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18 hours ago, Dusk Raven said:

So, something I've noticed about Star Wars ships is that there are a lot of people on-board. A C90 Corvette needs 30-165 "depending on configuration" but that seems odd compared to the older Consular-class cruiser which is only slightly smaller but needs far fewer crew. The Lancer Frigate (according to the AoR core book) requires a crew of 800, for a ship 250 meters long. A Nebulon-B Frigate is slightly longer and requires slightly more crew. The Dreadnaught is 600 meters long and takes an absurd "9,000 to 16,000" depending on configuration, and an Imperial Star Destroyer (at 1.6km long) has an incredible 37K people aboard. Now, I don't know very much about the crews of IRL ships, and the crew numbers of Star Wars capital ships may simply be extrapolations based on current warships and scaled up for the size, but... I gotta wonder, what do all those people do on a starship? I don't know what running a giant starship involves, but given the sheer number of crew, I'm kind of curious...

https://en.wikipedia.org/wiki/Watch_system

For reference.

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I actually dredged up a crew roster from an Iowa class battleship (WWII era), and worked up a spreadsheet to get a vague idea of crew requirements for various ships.  The first page is the Iowa Class requirements, plus some formulas to turn crew into percentages.  The second page is my breakdown for a Nebulon B frigate, which could be modified to another type of ship fairly quickly.  Let me know what you think.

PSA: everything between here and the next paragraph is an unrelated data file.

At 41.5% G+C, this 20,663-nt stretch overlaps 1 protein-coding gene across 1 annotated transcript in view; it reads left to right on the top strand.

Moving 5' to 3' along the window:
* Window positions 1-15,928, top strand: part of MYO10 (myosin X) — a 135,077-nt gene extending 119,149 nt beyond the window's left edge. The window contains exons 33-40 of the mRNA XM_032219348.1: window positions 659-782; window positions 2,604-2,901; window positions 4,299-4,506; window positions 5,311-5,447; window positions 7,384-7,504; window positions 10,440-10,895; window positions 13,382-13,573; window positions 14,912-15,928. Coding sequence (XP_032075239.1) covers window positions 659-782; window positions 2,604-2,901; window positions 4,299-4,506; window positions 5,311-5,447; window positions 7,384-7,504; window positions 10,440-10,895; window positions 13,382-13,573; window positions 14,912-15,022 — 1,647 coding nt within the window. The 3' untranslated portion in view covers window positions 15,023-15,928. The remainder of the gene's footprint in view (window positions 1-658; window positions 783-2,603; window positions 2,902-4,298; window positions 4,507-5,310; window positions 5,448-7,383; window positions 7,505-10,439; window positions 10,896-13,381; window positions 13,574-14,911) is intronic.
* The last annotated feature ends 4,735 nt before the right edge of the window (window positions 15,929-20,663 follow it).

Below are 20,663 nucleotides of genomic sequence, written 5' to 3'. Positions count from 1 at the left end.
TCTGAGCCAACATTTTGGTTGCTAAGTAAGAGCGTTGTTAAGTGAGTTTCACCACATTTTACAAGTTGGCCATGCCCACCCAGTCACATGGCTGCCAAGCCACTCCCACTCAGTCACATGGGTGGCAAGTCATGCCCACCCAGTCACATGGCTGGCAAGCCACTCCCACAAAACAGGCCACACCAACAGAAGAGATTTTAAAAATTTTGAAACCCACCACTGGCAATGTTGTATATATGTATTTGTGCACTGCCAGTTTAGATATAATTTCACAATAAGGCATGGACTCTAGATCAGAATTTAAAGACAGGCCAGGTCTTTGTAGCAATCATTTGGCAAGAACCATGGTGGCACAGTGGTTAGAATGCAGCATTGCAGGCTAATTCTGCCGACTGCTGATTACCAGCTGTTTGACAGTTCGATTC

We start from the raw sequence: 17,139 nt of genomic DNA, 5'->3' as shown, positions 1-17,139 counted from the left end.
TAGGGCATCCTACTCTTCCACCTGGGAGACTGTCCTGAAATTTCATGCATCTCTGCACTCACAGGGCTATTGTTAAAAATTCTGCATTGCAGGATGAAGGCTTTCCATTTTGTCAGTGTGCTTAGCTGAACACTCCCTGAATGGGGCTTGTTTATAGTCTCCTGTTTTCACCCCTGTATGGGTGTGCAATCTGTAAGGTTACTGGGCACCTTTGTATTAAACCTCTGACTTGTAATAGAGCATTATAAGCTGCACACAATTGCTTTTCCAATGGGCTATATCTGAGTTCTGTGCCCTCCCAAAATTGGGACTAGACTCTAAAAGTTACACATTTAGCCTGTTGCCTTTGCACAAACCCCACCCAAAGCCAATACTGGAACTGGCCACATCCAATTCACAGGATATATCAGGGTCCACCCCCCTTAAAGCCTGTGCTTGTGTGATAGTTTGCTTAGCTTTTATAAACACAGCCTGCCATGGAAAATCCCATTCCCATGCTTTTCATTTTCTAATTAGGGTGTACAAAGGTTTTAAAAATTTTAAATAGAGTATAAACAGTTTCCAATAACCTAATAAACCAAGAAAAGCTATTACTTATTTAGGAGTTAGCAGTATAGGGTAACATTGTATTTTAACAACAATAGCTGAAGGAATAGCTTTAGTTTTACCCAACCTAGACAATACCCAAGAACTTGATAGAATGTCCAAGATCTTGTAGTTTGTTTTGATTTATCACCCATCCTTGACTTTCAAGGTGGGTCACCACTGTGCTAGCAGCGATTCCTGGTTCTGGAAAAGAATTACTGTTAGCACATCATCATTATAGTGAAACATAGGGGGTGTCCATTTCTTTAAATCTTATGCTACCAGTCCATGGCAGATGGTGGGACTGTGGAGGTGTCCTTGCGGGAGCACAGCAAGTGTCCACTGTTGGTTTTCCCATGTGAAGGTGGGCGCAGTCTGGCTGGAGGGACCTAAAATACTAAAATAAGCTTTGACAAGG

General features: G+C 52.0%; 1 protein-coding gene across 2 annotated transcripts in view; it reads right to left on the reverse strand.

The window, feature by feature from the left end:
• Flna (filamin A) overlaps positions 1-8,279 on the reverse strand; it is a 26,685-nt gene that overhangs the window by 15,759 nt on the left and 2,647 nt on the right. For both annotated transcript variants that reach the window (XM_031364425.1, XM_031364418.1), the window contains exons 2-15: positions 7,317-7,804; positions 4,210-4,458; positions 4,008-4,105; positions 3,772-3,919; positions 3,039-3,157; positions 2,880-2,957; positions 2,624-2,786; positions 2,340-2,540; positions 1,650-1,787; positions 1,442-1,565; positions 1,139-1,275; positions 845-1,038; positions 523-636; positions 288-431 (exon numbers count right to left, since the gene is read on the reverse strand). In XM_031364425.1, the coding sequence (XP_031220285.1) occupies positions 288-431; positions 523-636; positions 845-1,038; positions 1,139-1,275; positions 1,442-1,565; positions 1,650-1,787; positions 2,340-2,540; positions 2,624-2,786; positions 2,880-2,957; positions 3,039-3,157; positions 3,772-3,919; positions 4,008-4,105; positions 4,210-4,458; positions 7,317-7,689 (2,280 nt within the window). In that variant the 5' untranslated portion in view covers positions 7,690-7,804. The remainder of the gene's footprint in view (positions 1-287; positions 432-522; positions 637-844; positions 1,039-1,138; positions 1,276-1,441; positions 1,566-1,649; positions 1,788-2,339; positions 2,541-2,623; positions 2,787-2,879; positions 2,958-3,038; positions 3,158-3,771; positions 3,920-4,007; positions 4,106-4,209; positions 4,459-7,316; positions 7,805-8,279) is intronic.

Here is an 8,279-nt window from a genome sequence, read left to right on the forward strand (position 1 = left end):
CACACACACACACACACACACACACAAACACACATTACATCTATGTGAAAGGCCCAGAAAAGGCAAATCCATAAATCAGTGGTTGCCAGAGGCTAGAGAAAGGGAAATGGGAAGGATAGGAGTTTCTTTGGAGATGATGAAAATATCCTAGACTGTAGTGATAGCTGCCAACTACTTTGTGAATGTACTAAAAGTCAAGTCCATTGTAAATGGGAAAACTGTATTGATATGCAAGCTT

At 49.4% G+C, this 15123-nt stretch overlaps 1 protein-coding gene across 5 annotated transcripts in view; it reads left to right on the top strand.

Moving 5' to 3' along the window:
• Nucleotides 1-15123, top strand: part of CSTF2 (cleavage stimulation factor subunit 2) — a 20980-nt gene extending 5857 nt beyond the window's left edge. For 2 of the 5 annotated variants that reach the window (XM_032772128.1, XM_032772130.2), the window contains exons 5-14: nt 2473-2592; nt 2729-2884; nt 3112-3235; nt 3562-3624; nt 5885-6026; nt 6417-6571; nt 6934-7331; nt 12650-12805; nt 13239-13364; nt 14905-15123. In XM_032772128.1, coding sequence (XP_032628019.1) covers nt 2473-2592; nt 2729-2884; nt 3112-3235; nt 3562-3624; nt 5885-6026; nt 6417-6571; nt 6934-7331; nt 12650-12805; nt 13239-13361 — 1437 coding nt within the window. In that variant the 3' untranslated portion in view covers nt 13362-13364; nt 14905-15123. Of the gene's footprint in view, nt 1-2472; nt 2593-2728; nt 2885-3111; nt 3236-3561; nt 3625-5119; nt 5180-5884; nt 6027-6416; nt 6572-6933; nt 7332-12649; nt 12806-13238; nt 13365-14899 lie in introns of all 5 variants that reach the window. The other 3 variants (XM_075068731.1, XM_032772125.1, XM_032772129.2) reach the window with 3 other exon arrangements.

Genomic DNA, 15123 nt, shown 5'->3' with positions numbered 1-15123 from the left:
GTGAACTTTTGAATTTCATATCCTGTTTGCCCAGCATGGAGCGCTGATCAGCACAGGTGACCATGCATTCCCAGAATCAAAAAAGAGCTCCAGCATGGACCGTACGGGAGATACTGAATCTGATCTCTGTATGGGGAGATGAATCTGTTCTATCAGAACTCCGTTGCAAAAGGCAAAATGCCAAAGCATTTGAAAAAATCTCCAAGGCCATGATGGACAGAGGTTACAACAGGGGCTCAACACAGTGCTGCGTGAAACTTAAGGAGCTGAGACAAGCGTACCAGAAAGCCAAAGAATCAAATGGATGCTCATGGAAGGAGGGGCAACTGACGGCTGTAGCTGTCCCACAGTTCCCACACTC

crew.xlsx

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In the case of the Empire, these guys even make small ships with big crews. A shuttle like the Lambda having a crew of 6 is a lot. Of course, it can also carry those 6 crew and another 20 passengers aboard for 2 full months, so the Empire really knows how to concentrate Consumables.

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Just now, HappyDaze said:

In the case of the Empire, these guys even make small ships with big crews. A shuttle like the Lambda having a crew of 6 is a lot. Of course, it can also carry those 6 crew and another 20 passengers aboard for 2 full months, so the Empire really knows how to concentrate Consumables.

Ration cubes for everyone! Just add water. (Note: the water also comes in cube form.)

Edited by CaptainRaspberry

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7 hours ago, CaptainRaspberry said:

 

The Empire probably doesn't use droids as crew for this reason, but probably also to drive their military economy. If they need 37,000 people to crew a Star Destroyer, and they have a vast and powerful navy, that's plenty of jobs for prospective recruits. They can continue to flaunt their armed prowess and everything that comes with it.

 

7 hours ago, Talkie Toaster said:

Yeah, presumably the galaxy was not in a great place, economically, after the Clone Wars. Widespread destruction and disrupted trade routes, high unemployment, many of the major corporations sided with the Separatists and thus will have been dismantled... the Imperial military would provide a great way to make use of that surplus manpower. Plus then everybody would know *someone* who was in the military, and thus it wouldn't seem as much like a foreign occupier.

Something that's happened IRL as well - a nation inflating its military just to provide employment and establish power at the same time.

 

16 minutes ago, Edgookin said:

I actually dredged up a crew roster from an Iowa class battleship (WWII era), and worked up a spreadsheet to get a vague idea of crew requirements for various ships.  The first page is the Iowa Class requirements, plus some formulas to turn crew into percentages.  The second page is my breakdown for a Nebulon B frigate, which could be modified to another type of ship fairly quickly.  Let me know what you think.

crew.xlsx

That sounds really interesting, however when I click on it the forum gives me a message:
"This attachment is not available. It may have been removed or the person who shared it may not have permission to share it to this location."